23 March 2020
VanEck Blogs | Moat Investing
Boeing and Bank of America Headline March Review

Boeing and Bank of America Headline March Review

The Morningstar® Wide Moat Focus IndexSM (the “Index”) completed its quarterly rebalance and reconstitution on Friday, March 20, 2020. The Index has a new look after assessing valuation opportunities among U.S. wide moat companies. The Index’s long-standing health care overweight was pared back while financials now take a more prominent place in the Index following that sector’s outsized participation in the recent market slide. One notable addition to the portfolio last week was Boeing Co. (BA).

Boeing Valuations Hard to Overlook

Boeing finished last week’s trading at just under $100 per share after beginning the year above $300 per share. Its decline leaves the aerospace and defense firm trading at a discount of approximately 70% to Morningstar’s fair value estimate. On March 18, 2020, Morningstar reduced its fair value estimate 5%, to $328 per share, citing lower near-term production and a longer 737 MAX grounding, which Morningstar feels could last into late 2020.

Despite the recently reduced fair value estimate, Boeing’s significant sell-off still puts the company at a discount to fair value far below any level seen since coverage was initiated by Morningstar in 2002. The unique rebalance feature of the Index will allow it to allocate to Boeing at these extreme valuations and, if the market recognizes the current mispricing, participate in its recovery. That is a big “if”, but the Index strategy is built for the long term and some allocations take longer than others to play out.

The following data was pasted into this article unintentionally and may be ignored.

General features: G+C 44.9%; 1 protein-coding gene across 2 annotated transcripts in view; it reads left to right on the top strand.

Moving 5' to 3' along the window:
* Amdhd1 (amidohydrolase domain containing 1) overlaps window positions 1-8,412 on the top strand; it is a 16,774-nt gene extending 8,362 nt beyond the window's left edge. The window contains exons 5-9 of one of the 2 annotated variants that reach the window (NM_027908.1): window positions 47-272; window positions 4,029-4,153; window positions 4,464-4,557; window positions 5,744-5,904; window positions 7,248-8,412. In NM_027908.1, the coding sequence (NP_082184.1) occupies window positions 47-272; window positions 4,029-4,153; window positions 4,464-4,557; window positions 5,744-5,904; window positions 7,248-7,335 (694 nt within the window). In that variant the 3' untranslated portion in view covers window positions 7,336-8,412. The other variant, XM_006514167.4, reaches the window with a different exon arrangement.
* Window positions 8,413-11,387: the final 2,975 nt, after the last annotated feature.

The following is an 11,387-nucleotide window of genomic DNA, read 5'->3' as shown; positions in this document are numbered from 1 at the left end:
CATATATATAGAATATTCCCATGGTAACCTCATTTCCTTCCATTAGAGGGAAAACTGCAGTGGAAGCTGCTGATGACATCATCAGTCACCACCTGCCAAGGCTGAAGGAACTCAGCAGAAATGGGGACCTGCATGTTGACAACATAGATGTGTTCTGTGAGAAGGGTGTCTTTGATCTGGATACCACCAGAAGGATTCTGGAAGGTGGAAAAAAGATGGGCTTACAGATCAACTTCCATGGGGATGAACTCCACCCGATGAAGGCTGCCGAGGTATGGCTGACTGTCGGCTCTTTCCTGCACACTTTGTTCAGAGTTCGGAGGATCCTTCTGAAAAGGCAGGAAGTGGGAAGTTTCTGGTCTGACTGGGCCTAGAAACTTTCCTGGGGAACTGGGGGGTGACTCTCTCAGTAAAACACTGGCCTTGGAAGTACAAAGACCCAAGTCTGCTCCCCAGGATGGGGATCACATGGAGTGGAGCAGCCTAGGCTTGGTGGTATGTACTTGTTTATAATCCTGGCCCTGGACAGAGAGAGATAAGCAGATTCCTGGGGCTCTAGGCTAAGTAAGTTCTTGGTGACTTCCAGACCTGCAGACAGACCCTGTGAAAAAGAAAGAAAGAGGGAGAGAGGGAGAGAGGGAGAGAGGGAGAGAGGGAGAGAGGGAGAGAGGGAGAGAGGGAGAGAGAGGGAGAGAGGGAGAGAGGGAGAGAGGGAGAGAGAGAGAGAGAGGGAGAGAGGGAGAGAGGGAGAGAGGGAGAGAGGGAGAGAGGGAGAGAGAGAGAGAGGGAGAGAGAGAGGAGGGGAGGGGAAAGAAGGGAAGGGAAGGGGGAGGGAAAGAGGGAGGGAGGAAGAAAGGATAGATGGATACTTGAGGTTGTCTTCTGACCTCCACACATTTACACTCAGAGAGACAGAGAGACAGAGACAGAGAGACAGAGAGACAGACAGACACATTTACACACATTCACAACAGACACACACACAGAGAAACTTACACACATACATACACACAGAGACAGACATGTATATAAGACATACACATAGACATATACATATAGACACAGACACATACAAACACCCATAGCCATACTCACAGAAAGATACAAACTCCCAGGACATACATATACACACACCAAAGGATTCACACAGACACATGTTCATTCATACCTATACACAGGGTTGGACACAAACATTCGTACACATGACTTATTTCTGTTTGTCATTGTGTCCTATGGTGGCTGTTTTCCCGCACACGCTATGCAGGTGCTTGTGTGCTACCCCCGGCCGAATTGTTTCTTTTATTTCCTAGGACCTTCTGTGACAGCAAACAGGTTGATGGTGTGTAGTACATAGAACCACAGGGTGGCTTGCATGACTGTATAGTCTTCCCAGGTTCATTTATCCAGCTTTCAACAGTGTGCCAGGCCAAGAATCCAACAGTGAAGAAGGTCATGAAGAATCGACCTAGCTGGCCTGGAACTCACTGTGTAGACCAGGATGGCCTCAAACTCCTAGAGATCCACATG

In a March 18, 2020 update, Morningstar analyst Burkett Huey noted “Ultimately, while we hesitate to recommend that investors catch a falling knife, we think Boeing’s valuation looks attractive at current levels. We remain confident in Boeing’s long-term story of supporting increasing propensity to fly in the emerging market[s] and a developed market[s] replacement cycle.” Further to the long-term story, Morningstar assigns Boeing a wide moat despite its well-documented 737 MAX troubles. Morningstar believes the barriers to entry and the costs and difficulty of switching manufacturers provide Boeing with intangible assets and switching costs that protect its competitive position for years to come.

Banking on Banks

The U.S. Federal Reserve’s (Fed’s) recent cut of the federal funds rate put pressure on financial services firms, in particular, the banking sector. Concerns over net interest income at these rate levels have caused fear for investors. However, in a March 15, 2020 research note, Morningstar analyst Eric Compton provided some perspective: “We remind investors a few bad quarters of earnings are not that important when it comes to the intrinsic value of a firm over its lifetime. When bank stock prices imply that bad times will never end, we think the odds shift in the favor of long-term investors. We believe investors should be seriously watching and considering bank stocks as this plays out.”

To that end, the Index added several financial services firms to its portfolio this quarter including American Express (AXP), US Bancorp (USB) and Bank of America (BAC). The rebalancing process also increased its allocation to Wells Fargo (WFC) and Charles Schwab (SCHW).